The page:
Doors and windows
Doors and windows

home is where the hearth is

Tutoring 12
Skill 12
Idea 11
2 Comments

To finish the hearths I made some cap-stones, but they needed to go around the corner. I cut slightly in an off-cut and turned off the proxxon, turned the piece 90 degrees and cut again. The resulting corner is cut into pieces and rounded a bit with some scissors. I then stuck them into place and let the glue dry.

home is where the hearth is
home is where the hearth is
home is where the hearth is

With the pieces glued solid into place I uses a pencil to round out the stones a bit.
Now the had a bit more solidity to them I roughed the up a bit.
Since this needed some precision, as I want the wall to be relatively smooth, I used one of my special tools. I’d like to claim this is my own invention, but I somehow feel I saw this on youtube at some point?
It’s an old paintbrush. I added a dollup of Greenstuff on both end. One was made into a small ball and the other into a tapered end. I then drenched this into superglue and some coarse sand. I can smudge, poke and roll this with some good precision anywhere I want to create some texture.

home is where the hearth is
home is where the hearth is
home is where the hearth is

Building on the walls

Tutoring 15
Skill 13
Idea 11
No Comments

Starting after coffee on a lazy sunday afternoon, I decided to work on the chimney’s.
I cut several blocks to fit in the pieces of wall where I didn’t put any stone work.
One of the chimney’s will be internal.
I put my hotwire at a slant and cut the left and right side of the block. Then, using these as a guide, I knew where I should put my guide on the proxon to make the slanted sides join up. This is one of the first times I used the proxxon for something more than straith lines and I haven’t touched the surface yet.
I also cut some rectangles to fit on top op these. I made them to long on purpose. I want to took how high a roof looks good on these buildings.

Building on the walls

I hollowed the chimney out with a knife. Not the smoothest job, but I figured this might be just as well. I might decide later to use some filler to smooth it out. It needs to look rough.
I also started on the firewood. I had these small pieces lying about. They’re actually for our guinea pigs to nibble on, but the arrogant little buggers thinks this is beneath them, I guess.
Normally I wood put this in the oven to dry and kill germs, but since it’s for pets, I assume it’s pretty clean and dry. I did soak it in a solution of water, alcohol and pva. Just to kill of the last stuuf that might eat the wood and seal it. This will get a couple of days to dry.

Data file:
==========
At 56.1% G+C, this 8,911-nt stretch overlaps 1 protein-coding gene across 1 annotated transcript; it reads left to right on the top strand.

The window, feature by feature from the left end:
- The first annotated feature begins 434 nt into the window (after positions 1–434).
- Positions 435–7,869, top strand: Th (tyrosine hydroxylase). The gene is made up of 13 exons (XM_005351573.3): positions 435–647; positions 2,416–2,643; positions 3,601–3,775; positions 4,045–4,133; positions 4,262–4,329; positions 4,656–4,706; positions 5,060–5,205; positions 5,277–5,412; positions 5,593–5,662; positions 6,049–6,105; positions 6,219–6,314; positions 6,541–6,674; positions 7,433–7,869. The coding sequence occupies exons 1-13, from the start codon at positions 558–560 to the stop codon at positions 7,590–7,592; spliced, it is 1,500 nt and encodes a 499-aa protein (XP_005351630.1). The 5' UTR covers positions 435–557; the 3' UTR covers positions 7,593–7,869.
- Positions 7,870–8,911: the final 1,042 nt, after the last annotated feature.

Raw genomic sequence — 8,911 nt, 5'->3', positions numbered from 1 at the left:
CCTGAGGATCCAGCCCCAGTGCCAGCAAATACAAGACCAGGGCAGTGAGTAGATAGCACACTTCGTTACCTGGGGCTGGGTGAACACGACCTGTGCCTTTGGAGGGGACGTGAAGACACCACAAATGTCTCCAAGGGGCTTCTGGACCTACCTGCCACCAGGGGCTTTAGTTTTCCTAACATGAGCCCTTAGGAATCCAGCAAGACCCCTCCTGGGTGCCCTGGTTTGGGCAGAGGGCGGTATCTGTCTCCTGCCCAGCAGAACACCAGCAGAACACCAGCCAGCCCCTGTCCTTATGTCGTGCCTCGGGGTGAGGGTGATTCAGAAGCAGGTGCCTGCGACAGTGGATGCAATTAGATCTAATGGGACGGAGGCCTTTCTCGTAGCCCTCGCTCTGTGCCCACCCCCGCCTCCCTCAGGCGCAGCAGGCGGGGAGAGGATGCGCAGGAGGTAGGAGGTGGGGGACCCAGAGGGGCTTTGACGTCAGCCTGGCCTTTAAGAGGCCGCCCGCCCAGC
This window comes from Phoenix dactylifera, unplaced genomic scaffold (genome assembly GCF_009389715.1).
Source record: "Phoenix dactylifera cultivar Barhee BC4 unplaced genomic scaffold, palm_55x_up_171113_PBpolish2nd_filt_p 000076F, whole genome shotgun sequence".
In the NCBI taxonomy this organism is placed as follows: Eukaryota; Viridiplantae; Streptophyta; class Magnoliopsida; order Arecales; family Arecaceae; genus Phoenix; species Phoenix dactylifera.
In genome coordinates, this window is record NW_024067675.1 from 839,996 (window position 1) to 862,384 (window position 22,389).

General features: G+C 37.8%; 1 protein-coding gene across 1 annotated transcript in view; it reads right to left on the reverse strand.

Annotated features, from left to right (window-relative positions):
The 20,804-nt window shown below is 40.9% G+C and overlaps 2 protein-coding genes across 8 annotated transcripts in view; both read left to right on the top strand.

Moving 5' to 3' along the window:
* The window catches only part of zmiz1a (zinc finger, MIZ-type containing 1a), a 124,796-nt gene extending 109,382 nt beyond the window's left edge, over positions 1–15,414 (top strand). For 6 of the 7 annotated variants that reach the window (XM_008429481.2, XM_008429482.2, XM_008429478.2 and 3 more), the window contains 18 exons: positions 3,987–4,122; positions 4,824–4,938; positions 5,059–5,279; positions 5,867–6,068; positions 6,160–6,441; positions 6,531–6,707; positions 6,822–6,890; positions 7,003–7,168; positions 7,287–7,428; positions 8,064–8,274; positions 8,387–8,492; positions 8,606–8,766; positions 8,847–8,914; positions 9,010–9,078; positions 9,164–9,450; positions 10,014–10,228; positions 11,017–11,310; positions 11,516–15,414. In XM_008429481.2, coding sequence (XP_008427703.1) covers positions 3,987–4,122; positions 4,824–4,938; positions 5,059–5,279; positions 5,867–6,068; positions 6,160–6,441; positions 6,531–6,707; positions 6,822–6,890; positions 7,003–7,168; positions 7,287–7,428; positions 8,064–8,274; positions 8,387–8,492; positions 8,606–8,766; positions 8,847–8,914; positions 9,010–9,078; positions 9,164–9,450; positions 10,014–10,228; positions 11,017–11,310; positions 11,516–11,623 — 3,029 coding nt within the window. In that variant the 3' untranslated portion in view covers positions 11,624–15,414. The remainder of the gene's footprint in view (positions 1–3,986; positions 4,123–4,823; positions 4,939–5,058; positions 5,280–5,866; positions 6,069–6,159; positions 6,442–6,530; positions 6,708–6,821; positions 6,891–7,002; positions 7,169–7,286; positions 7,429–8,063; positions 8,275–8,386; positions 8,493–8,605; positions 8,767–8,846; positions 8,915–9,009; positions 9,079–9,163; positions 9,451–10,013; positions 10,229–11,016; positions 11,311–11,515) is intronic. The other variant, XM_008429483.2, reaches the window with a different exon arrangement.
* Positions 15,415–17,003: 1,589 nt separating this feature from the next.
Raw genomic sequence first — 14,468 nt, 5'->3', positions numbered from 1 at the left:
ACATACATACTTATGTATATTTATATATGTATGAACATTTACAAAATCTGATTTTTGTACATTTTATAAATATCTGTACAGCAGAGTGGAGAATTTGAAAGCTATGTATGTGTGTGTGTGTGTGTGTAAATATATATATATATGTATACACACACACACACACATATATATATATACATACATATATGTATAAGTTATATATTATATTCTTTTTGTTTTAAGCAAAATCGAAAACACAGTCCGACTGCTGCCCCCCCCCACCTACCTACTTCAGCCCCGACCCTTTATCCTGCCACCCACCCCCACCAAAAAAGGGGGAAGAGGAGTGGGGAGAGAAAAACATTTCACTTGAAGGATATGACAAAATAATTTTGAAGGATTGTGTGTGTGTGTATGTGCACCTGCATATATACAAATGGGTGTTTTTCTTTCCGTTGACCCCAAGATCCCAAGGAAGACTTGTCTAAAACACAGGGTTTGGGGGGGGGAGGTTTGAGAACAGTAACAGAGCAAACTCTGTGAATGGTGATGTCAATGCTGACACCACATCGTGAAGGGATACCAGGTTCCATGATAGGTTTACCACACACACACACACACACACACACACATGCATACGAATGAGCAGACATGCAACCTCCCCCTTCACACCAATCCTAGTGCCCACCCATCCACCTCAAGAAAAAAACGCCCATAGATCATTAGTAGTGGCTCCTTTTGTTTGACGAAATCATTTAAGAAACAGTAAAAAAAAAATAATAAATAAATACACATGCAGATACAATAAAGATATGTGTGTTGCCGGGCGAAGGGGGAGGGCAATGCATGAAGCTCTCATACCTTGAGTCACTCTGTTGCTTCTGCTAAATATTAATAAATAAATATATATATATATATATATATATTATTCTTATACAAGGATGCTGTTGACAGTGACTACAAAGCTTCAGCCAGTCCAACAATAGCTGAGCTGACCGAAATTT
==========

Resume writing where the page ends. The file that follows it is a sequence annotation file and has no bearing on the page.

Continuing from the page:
Building on the walls
Building on the walls

I managed to confuse which wall went where, resulting in huts that will be slightly different sizes, as I started cutting windows, chimney-holes and windows and this needed to add up. To prevent further confusion I decided to colour-code them.

Building on the walls

Using a small tool from shifting lands I marked the brickwork.
Than the tedious job of drawing them in. I had already roughed up the sides with my rolling pin. Using a dull colour pencil I draw in the brick work. Since I want these grooves big and rough I use this type of pencil. A hard and sharp pencil tends to rip the material if you go in to deep. That’s best to draw liitle details you want to cut.
Oh, yeah. Remember I said I cut so many small strips?
I needed way more of those.

Building on the walls
Building on the walls

Laying down the groundwork

Tutoring 16
Skill 15
Idea 14
2 Comments

I’m planning this mostly for Lasting Tales, but it will certainly be used for more fanatsy games, like rangers of shadowdeep. Lasting tales will be played on a 3by3 board, so I set up that space on my dining table and created some mock-ups.
They needed to be big enough to look like the beginings of a village, be able to contain some small furniture and models and look consistant but not the same. It’s the same people that build and maintain them, but they don’t exacty have blue-prints.

After making the cutouts I got some spare XPS-foam and my Proxxon. I made the bulk of the walls and woodwork from some leftovers. This is about 1-2 euro’s worth of materials. XPS can be very cost-effective once you made the investment in a good hotwire cutter and some accesoires.

Laying down the groundwork
Laying down the groundwork
Laying down the groundwork

Then some stonework.. I made more strips then I needed and got my texture roller. Before I use the one I bought from shifting land I like to add some rough texture to the foam. If you do this afterwards, you’ll push away the lovely stone-pattern you want. Lazyness is the  mother of invention. I often see people dabb the material with some tinfoil, but I made my own tool. I got a small wooden rolling pin and smother it in cheap super glue. Then I rolled it throuhh some small gravel and sand. This is to course for stuff like this (better suited for natural rock formations), but I make it a bit less coarse by rolling some tinfoil over this for a job like this. Rolling this over the material is far more relaxing.

I continued on making the big wooden beams I wanted on the corners. This remains one of the easiest way to hide the corners and I happen to like the look in this situation. I created the woodstructure with a small stealbrush.

Laying down the groundwork
Laying down the groundwork
Laying down the groundwork

Time to stick some walls together. Now it’s starting to get fun.
Once every wall was drying (hold the together with some pins and be sure they’re flat. I had to re-glue some parts. Not to bad, but annoying.)
In the meantime I made a loooooooot of small strips to use as boards. I’m gonna use these to have some nice relief on the facings of the houses.
And that’s it for now. Need to place a lot of strips along the walls and cut out the windows and chimney’s

Laying down the groundwork
Laying down the groundwork
Laying down the groundwork